Chicago mural

As official adults, we’ve decided to issue an occasional communiqué to update you all on our whereabouts, activities, designs, schemes, doings, and other such nonsense. It would have been lovely to start with something light and fun, but after many hugs, cries, rants, ice cream blowouts and pondering conversations during our long and frequent drive between Chicago and Wisconsin, we’ve realized we’re kicking this thing off with big but bittersweet news: we’re coming home to Madison to stay.

How did we get here?

We moved to Chicago just about three years ago, in June 2013. At the time, it seemed like a pretty crazy departure for us. We knew we’d miss home and the people we love, but we needed to experience some living off the isthmus before we could really put down roots anywhere. We planned what a friend affectionately called “the safest move to a big city possible,” moving three hours south into hostile football territory to experience life in the big city—Laurie took a job working on the southside of Chicago at an inner city daycare center in a neighborhood called Altgeld Gardens, and I took a job writing about economic research for the University of Chicago.

From the moment we decided to make the move, Chicago has been a barely-making-it-under-the-Indiana-Jones-temple-door affair. I accepted my job offer during the garage sale we held while Laurie was already training for her first year teaching down in Chicago—just about two weeks from moving to an expensive new city nearly jobless and panicking. I hurriedly drove a comically oversized UHaul on that Great Migration from our house on Harvey Street to our apartment in Lakeview, bustling the boxes and furniture carefully packed by our family and friends up three flights of wooden fire escape stairs, meeting movers who carried each piece two stairs at a time, tearing up corners of furniture and taped together Marcus Theaters boxes along the way. I remember taking a breath one night in July, as fireworks from a Blackhawks victory blasted over the lake, thinking that we just barely pulled it off. We basically pulled off the world’s greatest heist by tricking the universe into making jobs happen, apartments found sight unseen, movers not be Craigslist killers. We made it. We could do anything.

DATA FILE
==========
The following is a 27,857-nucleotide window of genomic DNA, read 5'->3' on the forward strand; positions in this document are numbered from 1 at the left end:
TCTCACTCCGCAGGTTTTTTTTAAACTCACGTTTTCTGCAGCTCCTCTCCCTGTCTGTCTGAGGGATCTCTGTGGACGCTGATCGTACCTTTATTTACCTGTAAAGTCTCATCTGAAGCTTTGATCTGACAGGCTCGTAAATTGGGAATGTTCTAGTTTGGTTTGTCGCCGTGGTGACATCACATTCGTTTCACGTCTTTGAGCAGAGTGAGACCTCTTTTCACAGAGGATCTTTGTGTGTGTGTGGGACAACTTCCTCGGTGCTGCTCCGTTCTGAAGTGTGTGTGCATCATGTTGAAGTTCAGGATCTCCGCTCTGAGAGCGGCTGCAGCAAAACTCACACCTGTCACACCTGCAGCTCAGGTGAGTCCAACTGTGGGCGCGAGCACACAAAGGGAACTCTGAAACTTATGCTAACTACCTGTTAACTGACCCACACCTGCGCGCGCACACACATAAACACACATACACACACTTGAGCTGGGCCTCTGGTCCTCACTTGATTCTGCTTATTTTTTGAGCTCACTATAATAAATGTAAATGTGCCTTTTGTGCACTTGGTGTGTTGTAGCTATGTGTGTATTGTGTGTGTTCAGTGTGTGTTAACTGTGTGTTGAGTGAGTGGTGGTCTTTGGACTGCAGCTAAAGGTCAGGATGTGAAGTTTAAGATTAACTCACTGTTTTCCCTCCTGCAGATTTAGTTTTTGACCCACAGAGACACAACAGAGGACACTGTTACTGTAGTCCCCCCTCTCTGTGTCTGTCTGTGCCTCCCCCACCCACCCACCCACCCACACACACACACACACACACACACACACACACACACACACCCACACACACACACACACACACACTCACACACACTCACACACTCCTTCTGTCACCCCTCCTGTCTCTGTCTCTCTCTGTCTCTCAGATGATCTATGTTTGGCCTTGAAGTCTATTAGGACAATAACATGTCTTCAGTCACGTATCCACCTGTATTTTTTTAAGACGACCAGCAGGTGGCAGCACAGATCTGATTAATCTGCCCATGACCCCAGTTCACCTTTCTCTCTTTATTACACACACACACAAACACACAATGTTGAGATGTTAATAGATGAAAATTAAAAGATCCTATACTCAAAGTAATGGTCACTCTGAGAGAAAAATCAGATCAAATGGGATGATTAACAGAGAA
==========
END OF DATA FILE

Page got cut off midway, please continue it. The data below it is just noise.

It was that realization—that as a team, we had the right mix of stubborn bravery and momentary bursts of attention to detail to do pretty much anything we decided we wanted to do. That made it feel like the right time to get Bacon. Also, to get married. It took a year (and lots and lots of trips back home) to plan, but it was a pretty good time.

We’ve been married for about nine months, and we love each other more every day. (Laurie's note: "gross") Marriage isn’t easy—you have to open yourself up to the pain, fear, and doubt that comes with developing complete faith in another person’s ability to, in your darkest moments, watch you fall apart and help put you back together. But it’s totally worth it because you both know how hard you had to work for those moments of brightness and joy. And you both really relish giving those moments to each other, even if it comes in the form of an unbroken streak of cooking eggs for one another every morning.

Point being, our time in Chicago has been a time of personal growth. We’ve learned that all relationships—near or far, in your house or across the country—take work to nurture and grow. Our lives are rich here, with weekly family dinners care of our Chicago Kersten/Riechers/Segalini/Millard clan. We have a network of friends, colleagues, and weirdos synced up to my CTA schedule that make a big place feel pretty small and cozy most of the time. It’s hard to say goodbye, but it’s time for the next thing.

Time for a change

After the wedding, we sat down and gathered our thoughts on what our goals in the next five years added up to. They took many shapes, but boiled down to a few core tenets: